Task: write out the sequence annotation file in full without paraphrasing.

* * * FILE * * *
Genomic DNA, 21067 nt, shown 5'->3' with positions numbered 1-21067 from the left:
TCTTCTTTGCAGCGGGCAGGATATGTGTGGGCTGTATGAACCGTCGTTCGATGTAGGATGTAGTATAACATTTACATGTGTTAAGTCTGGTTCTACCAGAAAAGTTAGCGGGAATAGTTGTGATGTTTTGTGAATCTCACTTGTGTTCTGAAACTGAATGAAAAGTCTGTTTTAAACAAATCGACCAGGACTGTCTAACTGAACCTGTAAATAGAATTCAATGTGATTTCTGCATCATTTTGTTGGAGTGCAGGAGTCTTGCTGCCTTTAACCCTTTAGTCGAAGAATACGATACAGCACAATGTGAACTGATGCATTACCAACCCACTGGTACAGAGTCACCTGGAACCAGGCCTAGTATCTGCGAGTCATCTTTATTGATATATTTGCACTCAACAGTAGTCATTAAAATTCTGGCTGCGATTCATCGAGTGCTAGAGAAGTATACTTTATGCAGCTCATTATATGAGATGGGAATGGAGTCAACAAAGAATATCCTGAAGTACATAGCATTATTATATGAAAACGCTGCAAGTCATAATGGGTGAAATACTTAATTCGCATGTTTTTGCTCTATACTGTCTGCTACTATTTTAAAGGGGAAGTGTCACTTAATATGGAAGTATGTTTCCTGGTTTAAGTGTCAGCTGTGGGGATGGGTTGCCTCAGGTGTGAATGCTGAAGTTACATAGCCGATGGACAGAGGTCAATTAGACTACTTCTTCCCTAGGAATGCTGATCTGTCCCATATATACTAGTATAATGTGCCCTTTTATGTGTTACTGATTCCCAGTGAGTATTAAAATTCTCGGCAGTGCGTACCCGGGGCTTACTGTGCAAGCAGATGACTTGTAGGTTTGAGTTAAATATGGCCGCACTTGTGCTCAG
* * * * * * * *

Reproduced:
Genomic DNA, 21067 nt, shown 5'->3' with positions numbered 1-21067 from the left:
TCTTCTTTGCAGCGGGCAGGATATGTGTGGGCTGTATGAACCGTCGTTCGATGTAGGATGTAGTATAACATTTACATGTGTTAAGTCTGGTTCTACCAGAAAAGTTAGCGGGAATAGTTGTGATGTTTTGTGAATCTCACTTGTGTTCTGAAACTGAATGAAAAGTCTGTTTTAAACAAATCGACCAGGACTGTCTAACTGAACCTGTAAATAGAATTCAATGTGATTTCTGCATCATTTTGTTGGAGTGCAGGAGTCTTGCTGCCTTTAACCCTTTAGTCGAAGAATACGATACAGCACAATGTGAACTGATGCATTACCAACCCACTGGTACAGAGTCACCTGGAACCAGGCCTAGTATCTGCGAGTCATCTTTATTGATATATTTGCACTCAACAGTAGTCATTAAAATTCTGGCTGCGATTCATCGAGTGCTAGAGAAGTATACTTTATGCAGCTCATTATATGAGATGGGAATGGAGTCAACAAAGAATATCCTGAAGTACATAGCATTATTATATGAAAACGCTGCAAGTCATAATGGGTGAAATACTTAATTCGCATGTTTTTGCTCTATACTGTCTGCTACTATTTTAAAGGGGAAGTGTCACTTAATATGGAAGTATGTTTCCTGGTTTAAGTGTCAGCTGTGGGGATGGGTTGCCTCAGGTGTGAATGCTGAAGTTACATAGCCGATGGACAGAGGTCAATTAGACTACTTCTTCCCTAGGAATGCTGATCTGTCCCATATATACTAGTATAATGTGCCCTTTTATGTGTTACTGATTCCCAGTGAGTATTAAAATTCTCGGCAGTGCGTACCCGGGGCTTACTGTGCAAGCAGATGACTTGTAGGTTTGAGTTAAATATGGCCGCACTTGTGCTCAG